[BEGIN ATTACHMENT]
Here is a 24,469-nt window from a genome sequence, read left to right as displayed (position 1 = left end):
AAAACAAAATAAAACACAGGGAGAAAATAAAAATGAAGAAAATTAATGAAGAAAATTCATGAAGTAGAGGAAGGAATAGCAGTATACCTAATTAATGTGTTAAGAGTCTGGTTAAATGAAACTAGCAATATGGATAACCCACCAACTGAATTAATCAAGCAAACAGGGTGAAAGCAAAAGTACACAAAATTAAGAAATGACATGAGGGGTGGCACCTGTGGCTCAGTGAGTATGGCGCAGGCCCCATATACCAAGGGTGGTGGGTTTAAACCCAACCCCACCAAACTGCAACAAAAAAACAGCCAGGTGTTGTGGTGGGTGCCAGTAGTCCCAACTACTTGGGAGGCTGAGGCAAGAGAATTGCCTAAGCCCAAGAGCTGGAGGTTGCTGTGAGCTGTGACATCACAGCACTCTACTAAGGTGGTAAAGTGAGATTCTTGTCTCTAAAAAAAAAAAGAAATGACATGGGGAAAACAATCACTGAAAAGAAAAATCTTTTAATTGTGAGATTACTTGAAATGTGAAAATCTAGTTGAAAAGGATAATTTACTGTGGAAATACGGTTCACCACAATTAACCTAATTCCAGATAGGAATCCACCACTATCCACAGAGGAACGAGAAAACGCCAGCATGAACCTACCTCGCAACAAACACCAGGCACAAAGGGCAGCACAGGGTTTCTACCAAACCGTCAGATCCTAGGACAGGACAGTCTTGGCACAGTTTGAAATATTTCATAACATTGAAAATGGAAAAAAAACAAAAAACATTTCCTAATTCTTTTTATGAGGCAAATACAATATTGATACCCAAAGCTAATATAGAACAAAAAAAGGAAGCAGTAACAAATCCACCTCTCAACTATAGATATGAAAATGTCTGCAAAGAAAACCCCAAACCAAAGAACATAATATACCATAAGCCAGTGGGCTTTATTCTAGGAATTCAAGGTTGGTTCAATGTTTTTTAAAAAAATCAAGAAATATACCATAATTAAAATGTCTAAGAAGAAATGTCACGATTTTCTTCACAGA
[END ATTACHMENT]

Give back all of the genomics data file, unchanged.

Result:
Here is a 24,469-nt window from a genome sequence, read left to right as displayed (position 1 = left end):
AAAACAAAATAAAACACAGGGAGAAAATAAAAATGAAGAAAATTAATGAAGAAAATTCATGAAGTAGAGGAAGGAATAGCAGTATACCTAATTAATGTGTTAAGAGTCTGGTTAAATGAAACTAGCAATATGGATAACCCACCAACTGAATTAATCAAGCAAACAGGGTGAAAGCAAAAGTACACAAAATTAAGAAATGACATGAGGGGTGGCACCTGTGGCTCAGTGAGTATGGCGCAGGCCCCATATACCAAGGGTGGTGGGTTTAAACCCAACCCCACCAAACTGCAACAAAAAAACAGCCAGGTGTTGTGGTGGGTGCCAGTAGTCCCAACTACTTGGGAGGCTGAGGCAAGAGAATTGCCTAAGCCCAAGAGCTGGAGGTTGCTGTGAGCTGTGACATCACAGCACTCTACTAAGGTGGTAAAGTGAGATTCTTGTCTCTAAAAAAAAAAAGAAATGACATGGGGAAAACAATCACTGAAAAGAAAAATCTTTTAATTGTGAGATTACTTGAAATGTGAAAATCTAGTTGAAAAGGATAATTTACTGTGGAAATACGGTTCACCACAATTAACCTAATTCCAGATAGGAATCCACCACTATCCACAGAGGAACGAGAAAACGCCAGCATGAACCTACCTCGCAACAAACACCAGGCACAAAGGGCAGCACAGGGTTTCTACCAAACCGTCAGATCCTAGGACAGGACAGTCTTGGCACAGTTTGAAATATTTCATAACATTGAAAATGGAAAAAAAACAAAAAACATTTCCTAATTCTTTTTATGAGGCAAATACAATATTGATACCCAAAGCTAATATAGAACAAAAAAAGGAAGCAGTAACAAATCCACCTCTCAACTATAGATATGAAAATGTCTGCAAAGAAAACCCCAAACCAAAGAACATAATATACCATAAGCCAGTGGGCTTTATTCTAGGAATTCAAGGTTGGTTCAATGTTTTTTAAAAAAATCAAGAAATATACCATAATTAAAATGTCTAAGAAGAAATGTCACGATTTTCTTCACAGA